On the topic of huge iOS changes, here’s Mike Beasley:

When iOS 7 launched, developers discovered that their apps with built-in web browsers were unable to achieve the same level of JavaScript performance as the stock Safari app. This was because Apple restricted use of its improved Nitro JavaScript engine to its own app, leaving third-parties with a slower version.

As of iOS 8, however, it seems that decision has been reversed. All apps will now be able to use the same improved JavaScript engine that powers Safari. That means Google’s Chrome browser on iOS will now be just as quick as Safari, as will the pop-up browsers embedded in apps like Twitter and Facebook.

Unclear why this wasn’t always the case. But glad that it appears to now be the case. Next up: wondering if the rendering engine restriction will ever change…



What we know for sure is this: monocultures always make more & faster progress in the near term when they’re stewarded by strong, vibrant leaders. But over time you get stuck. Companies change, sensibilities change. And then you’ve got all the technology, and all talent, and all of the best thinkers, all trapped on one technology stack.

Good thoughts.

A pretty damning report from Brian X. Chen for The New York Times. It essentially says that Palm and then HP were incompetent with their building and management of webOS.

But even more damning may be what it says about the “web versus native” debate. Quoting Paul Mercer, the former senior director of software for Palm:

“If the bar is to build Cupertino-class software in terms of responsiveness and beauty,” he said, “WebKit remains not ready for prime time, because the Web cannot deliver yet.”

This is interesting since Apple itself was vital in the development of WebKit and still uses it as the backbone of Safari. But consider this: when the iPhone first launched in 2007, Apple tried to get third party developers to make web apps for the iPhone since there was no native development SDK. A year later, they backed down from that and released the framework that created the most important element of the iOS ecosystem: third-party native apps.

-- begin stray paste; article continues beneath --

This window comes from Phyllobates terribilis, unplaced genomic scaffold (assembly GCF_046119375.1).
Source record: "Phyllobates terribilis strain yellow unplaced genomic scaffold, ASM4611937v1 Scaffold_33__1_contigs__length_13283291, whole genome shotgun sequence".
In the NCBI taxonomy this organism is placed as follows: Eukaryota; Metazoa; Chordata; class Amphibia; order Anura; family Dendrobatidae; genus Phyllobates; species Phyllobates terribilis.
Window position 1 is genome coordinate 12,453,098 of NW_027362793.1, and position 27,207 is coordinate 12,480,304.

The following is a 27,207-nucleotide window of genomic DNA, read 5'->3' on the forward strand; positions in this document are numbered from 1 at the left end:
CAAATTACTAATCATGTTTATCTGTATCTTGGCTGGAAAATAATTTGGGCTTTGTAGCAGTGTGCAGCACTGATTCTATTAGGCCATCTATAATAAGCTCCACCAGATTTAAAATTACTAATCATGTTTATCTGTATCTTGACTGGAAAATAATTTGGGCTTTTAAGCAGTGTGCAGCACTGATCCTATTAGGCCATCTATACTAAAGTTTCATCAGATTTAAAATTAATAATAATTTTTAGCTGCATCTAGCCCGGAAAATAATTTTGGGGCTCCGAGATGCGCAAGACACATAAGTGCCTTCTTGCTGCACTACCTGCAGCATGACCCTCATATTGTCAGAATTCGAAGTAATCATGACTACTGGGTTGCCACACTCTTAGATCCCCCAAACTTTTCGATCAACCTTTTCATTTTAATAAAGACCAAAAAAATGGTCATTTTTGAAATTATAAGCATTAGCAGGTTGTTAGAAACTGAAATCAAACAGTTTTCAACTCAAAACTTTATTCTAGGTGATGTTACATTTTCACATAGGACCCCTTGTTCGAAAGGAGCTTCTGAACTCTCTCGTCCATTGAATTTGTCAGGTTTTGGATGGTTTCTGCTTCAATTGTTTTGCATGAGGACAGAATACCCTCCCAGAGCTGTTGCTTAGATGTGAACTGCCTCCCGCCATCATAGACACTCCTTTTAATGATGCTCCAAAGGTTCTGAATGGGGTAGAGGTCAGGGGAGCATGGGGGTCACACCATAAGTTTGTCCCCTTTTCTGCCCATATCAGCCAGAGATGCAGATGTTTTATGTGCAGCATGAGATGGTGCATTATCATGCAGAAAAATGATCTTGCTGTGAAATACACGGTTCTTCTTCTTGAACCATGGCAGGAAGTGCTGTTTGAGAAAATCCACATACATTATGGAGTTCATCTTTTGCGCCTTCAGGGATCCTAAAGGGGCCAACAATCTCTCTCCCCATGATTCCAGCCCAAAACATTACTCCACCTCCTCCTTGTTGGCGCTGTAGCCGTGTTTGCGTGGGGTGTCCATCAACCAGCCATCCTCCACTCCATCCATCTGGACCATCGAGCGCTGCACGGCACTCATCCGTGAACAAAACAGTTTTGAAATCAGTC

It’s perhaps a bit too simplistic to say, but Palm didn’t have the luxury to pivot to native because “native” for webOS is the web. And Mercer argues that it’s still not ready to match native app development — a topic which is entering its fourth year of debate.

I can’t speak from the developer side of things, but all I know is what I see as a user: native apps still destroy web apps. Starting this week, I’m sure we’re going to hear how that’s poised to change (yet again) in 2012. But I doubt it. And that’s why webOS is still screwed. 

The guy who had been doing the absolute best weekly Chromium/WebKit rundowns has been scooped up by Google — to work on yes, the Chrome team. Very savvy move by them.


Right now I have the liberty to write about anything I find, seeing that I don’t have access to internal information. As this is going to change, I’ll have to be a lot more careful about the things I write about.

Chromium is fully open source — but Chrome itself is not, remember. Though I’ve been told that’s mainly for licensing/marketing purposes. As in, Google doesn’t want people to peddle crap with the Chrome name/logo.

Like the Cr-48.

Zing! Ouch. Sorry. Trackpad is getting better with each update. Machine still way too slow though.